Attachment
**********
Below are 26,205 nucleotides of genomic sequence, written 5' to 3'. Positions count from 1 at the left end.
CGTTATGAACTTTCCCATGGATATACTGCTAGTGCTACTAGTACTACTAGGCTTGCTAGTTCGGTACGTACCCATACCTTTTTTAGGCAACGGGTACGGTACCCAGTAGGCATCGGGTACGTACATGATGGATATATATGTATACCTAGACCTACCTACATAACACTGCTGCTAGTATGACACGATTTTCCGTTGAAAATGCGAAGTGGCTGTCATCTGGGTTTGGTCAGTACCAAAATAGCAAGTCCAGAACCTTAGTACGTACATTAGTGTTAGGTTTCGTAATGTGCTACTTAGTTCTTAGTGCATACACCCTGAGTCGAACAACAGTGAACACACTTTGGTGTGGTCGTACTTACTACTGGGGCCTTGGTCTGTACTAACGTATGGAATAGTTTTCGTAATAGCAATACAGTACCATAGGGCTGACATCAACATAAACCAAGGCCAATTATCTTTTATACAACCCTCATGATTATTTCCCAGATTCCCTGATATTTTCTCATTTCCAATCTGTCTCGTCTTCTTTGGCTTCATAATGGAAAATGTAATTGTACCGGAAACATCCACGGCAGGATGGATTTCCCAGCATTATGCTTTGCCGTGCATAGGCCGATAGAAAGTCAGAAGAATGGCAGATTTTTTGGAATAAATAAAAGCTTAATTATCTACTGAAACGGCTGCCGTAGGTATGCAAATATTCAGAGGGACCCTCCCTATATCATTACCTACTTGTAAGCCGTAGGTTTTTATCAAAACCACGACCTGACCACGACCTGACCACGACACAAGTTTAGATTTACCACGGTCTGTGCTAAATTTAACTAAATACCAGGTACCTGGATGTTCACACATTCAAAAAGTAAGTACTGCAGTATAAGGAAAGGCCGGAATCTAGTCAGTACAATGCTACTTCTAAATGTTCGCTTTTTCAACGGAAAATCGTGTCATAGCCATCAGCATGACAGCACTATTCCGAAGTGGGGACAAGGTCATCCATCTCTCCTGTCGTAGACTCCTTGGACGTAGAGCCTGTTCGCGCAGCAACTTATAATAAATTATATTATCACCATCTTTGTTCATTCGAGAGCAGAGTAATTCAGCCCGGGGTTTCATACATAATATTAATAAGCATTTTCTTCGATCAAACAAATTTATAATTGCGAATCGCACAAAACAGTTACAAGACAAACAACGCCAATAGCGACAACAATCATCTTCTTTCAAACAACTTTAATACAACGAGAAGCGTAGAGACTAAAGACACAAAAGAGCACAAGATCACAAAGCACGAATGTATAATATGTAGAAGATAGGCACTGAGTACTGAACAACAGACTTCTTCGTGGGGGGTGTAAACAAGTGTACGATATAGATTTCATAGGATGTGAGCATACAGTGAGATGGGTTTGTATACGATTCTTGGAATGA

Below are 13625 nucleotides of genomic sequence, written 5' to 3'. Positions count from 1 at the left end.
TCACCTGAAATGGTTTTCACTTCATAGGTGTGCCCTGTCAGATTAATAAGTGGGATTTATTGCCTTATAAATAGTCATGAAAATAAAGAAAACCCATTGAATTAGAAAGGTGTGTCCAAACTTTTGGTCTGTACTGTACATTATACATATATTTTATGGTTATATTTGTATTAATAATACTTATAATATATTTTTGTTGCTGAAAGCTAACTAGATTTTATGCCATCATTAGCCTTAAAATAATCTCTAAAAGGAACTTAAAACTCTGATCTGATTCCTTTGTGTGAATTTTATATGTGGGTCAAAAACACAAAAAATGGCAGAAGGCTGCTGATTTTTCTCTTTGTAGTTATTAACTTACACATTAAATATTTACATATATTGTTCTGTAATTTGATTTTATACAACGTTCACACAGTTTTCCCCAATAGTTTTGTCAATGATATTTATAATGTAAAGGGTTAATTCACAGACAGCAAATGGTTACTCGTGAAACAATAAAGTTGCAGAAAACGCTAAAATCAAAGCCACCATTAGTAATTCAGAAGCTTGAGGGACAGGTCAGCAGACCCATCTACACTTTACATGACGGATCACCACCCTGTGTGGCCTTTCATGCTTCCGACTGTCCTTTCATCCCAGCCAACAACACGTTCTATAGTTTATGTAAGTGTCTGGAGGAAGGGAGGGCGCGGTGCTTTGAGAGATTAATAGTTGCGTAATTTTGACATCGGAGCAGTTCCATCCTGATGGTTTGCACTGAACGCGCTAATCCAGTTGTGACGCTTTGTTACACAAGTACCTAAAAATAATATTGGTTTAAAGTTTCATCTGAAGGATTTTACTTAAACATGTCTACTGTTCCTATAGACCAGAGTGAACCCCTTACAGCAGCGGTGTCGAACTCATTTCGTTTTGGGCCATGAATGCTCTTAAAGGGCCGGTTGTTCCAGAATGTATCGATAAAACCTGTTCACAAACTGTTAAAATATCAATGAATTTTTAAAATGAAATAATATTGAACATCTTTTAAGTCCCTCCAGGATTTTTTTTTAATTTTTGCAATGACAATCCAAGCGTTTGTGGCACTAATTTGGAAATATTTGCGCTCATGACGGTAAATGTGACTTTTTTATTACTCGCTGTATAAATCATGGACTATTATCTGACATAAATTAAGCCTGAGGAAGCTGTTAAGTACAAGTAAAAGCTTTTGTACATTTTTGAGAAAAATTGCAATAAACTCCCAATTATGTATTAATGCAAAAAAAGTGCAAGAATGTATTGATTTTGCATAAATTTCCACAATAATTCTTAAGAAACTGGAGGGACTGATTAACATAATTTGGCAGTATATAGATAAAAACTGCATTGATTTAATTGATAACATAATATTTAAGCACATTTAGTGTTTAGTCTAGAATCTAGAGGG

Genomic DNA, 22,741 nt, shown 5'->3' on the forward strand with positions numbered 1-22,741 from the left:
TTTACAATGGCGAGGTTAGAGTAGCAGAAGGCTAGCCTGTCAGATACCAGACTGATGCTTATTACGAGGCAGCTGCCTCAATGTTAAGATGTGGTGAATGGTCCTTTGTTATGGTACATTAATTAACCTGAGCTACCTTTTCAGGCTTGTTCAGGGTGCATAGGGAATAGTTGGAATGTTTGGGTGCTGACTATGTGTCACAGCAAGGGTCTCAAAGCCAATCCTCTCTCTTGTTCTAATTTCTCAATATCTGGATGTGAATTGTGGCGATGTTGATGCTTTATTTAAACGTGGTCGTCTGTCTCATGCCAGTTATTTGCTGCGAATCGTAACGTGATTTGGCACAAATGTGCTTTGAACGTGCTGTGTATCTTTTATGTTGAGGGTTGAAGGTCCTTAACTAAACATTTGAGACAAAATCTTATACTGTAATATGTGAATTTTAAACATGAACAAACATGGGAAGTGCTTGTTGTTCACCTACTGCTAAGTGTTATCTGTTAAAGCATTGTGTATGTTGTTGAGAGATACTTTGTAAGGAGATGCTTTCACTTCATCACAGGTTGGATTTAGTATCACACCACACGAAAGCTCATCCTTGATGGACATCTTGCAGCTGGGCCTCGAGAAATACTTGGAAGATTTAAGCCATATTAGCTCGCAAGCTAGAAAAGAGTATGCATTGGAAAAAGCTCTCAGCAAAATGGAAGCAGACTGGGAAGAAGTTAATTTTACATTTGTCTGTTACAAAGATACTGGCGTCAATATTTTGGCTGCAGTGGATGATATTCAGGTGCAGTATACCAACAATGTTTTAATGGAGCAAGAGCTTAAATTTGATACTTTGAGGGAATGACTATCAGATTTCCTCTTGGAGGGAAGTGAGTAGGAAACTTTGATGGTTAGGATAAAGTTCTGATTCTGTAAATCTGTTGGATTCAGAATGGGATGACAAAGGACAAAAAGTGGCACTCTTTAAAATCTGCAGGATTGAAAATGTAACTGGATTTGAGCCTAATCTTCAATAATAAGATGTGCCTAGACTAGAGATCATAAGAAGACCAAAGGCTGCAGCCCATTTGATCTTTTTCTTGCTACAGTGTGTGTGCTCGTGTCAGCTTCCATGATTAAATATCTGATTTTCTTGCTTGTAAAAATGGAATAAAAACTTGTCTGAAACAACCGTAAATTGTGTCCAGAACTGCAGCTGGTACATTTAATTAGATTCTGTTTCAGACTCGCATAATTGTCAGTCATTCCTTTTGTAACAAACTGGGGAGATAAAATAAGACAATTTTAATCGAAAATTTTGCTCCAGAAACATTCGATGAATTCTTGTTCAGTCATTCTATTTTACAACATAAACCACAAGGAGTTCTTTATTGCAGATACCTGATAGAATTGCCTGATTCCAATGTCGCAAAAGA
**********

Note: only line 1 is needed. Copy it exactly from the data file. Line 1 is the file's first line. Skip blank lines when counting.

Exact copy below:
Below are 26,205 nucleotides of genomic sequence, written 5' to 3'. Positions count from 1 at the left end.